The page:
Authors Talk: Maggie Kast

Today we are pleased to feature author Maggie Kast as our Authors Talk series contributor. Maggie asks what imagination is and how it plays its “particular and equal role in the project of gaining knowledge.”

She quotes Michael Chabon’s author’s note to his novel Moonglow, a work based on facts except where they “they refused to conform with memory [or] narrative purpose.” While not displacing critical thought, narrative imagination can “make the familiar strange” and thus reach new vision.

You can read and listen to Maggie’s essay “The House Will Burn” in Superstition Review, Issue 19.

Guest Post, Dixie Salazar: Dippity Don’t

Dixie Salazar picture

        “Imagination is More Important than Knowledge”   Albert Einstein

Growing up, I always felt different. Of course I struggled with this, trying desperately to fit in, reading in the dark, trying to strain my eyes so I might need glasses because one of the “popular girls” wore them and I thought they would give me access to her status. When the surfer girl look came along, I was again, out of sync, with a mass of kinky/curly hair that only went straight when I set it on huge orange juice cans slathered with Dippity Do, even attempting to sleep on this torture contraption, so I’d be acceptably straightened for school the next day, only to have my smooth cap of hair spring back into a froth of frizz as soon as the morning fog hit. Next came ironing—my hair, that is. I wanted that parted in the middle, straight down the sides Cher look, with a long, silky rope of hair that swung down to my waist. But I gave this up after singeing the side of my face, not the in look I was going for.

I’ve now made peace with my hair; in fact, I celebrate my hair, along with all the other differences that plagued me growing up. It turns out they are all the best things about me and they help me to appreciate and participate in the arts. So here’s my rant against uniformity, and I don’t think it’s overstating the fact to say that uniformity is a danger facing our entire country. Just look at the current state of national politics.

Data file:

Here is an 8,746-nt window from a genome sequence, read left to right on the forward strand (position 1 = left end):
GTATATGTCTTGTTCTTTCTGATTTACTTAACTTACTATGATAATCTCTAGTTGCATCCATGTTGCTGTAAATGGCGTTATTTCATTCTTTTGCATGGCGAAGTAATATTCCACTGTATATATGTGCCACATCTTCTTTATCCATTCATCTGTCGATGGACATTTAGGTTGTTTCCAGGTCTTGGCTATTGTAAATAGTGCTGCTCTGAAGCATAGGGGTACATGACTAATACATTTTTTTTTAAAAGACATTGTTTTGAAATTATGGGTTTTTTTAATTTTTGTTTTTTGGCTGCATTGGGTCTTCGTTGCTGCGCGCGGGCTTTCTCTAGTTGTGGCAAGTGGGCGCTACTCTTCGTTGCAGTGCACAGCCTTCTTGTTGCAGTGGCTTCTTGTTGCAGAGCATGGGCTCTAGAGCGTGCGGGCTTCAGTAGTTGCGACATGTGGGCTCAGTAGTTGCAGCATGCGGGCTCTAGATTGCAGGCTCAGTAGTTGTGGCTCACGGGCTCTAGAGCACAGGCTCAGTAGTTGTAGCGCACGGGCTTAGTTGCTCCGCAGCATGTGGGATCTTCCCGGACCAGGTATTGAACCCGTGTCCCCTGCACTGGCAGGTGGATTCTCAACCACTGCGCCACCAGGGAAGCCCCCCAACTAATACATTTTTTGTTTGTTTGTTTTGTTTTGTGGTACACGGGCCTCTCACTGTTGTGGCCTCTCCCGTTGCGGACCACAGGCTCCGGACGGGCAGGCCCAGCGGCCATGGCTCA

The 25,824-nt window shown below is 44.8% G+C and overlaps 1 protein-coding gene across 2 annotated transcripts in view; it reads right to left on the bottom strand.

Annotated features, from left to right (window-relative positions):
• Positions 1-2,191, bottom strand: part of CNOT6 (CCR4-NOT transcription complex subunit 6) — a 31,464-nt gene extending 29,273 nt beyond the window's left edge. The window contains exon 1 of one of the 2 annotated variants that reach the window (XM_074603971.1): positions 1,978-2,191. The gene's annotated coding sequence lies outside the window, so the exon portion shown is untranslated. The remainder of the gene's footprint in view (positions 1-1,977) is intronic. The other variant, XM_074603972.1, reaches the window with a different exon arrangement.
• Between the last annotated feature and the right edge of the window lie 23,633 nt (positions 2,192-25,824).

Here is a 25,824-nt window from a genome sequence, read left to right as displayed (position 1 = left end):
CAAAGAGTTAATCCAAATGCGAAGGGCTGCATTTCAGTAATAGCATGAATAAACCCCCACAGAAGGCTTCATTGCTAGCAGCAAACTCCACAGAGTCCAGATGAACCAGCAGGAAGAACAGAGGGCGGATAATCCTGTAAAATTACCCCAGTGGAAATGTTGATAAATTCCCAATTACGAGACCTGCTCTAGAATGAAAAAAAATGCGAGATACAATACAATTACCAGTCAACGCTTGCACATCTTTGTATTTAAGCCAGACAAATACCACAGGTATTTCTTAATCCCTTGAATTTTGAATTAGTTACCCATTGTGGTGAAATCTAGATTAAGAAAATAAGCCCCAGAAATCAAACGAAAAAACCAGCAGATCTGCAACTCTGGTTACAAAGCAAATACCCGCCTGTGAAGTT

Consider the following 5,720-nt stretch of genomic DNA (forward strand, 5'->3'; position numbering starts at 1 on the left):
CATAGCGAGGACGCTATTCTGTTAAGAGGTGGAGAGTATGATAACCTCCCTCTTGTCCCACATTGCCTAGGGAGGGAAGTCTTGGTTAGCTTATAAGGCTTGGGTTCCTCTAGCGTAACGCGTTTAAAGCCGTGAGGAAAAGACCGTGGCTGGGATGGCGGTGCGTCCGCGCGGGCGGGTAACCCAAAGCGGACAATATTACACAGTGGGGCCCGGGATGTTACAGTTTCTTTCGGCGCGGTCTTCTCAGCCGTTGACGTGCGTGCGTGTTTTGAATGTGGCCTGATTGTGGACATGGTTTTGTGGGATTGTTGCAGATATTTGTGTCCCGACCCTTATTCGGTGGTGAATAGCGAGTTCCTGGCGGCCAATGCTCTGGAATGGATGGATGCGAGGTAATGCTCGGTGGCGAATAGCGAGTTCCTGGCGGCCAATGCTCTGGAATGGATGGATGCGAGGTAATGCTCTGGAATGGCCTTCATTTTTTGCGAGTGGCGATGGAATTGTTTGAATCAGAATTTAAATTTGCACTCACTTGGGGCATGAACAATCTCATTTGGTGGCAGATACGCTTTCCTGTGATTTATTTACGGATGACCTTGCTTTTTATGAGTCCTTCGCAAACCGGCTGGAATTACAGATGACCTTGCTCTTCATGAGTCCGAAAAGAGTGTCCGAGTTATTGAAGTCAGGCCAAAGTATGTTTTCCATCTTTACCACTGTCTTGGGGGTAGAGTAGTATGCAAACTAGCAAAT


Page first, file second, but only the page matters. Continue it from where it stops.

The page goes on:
Rant #1 Uniforms: Parents and teachers love them, but aren’t they the first step toward cookie cutter soldiers, mass-produced to join the ranks of the corporate/military assembly line? I don’t know how I would have made it through school or my first mind-numbing job without the crutch of daydreaming my next day’s wardrobe. I loved putting together unique colors and styles and being creative with fashion. I still do. And unlike teenagers and gang bangers, I don’t want to look like everyone else.

Rant #2 Paint Nights: Where everyone pays a fee to put on a smock and follow a stroke by stroke demo from a so called artist, to supposedly unlock their hidden talents. And they each go home with an almost exact replica of the leader’s painting, and they are all the same and they are all happy and brag the next day about discovering the artist lying dormant within them for so long. Please! All they unlocked was the hidden copyist lurking inside. This is just wrong…on so many levels it would take several more blog posts and a lot more ranting to deconstruct.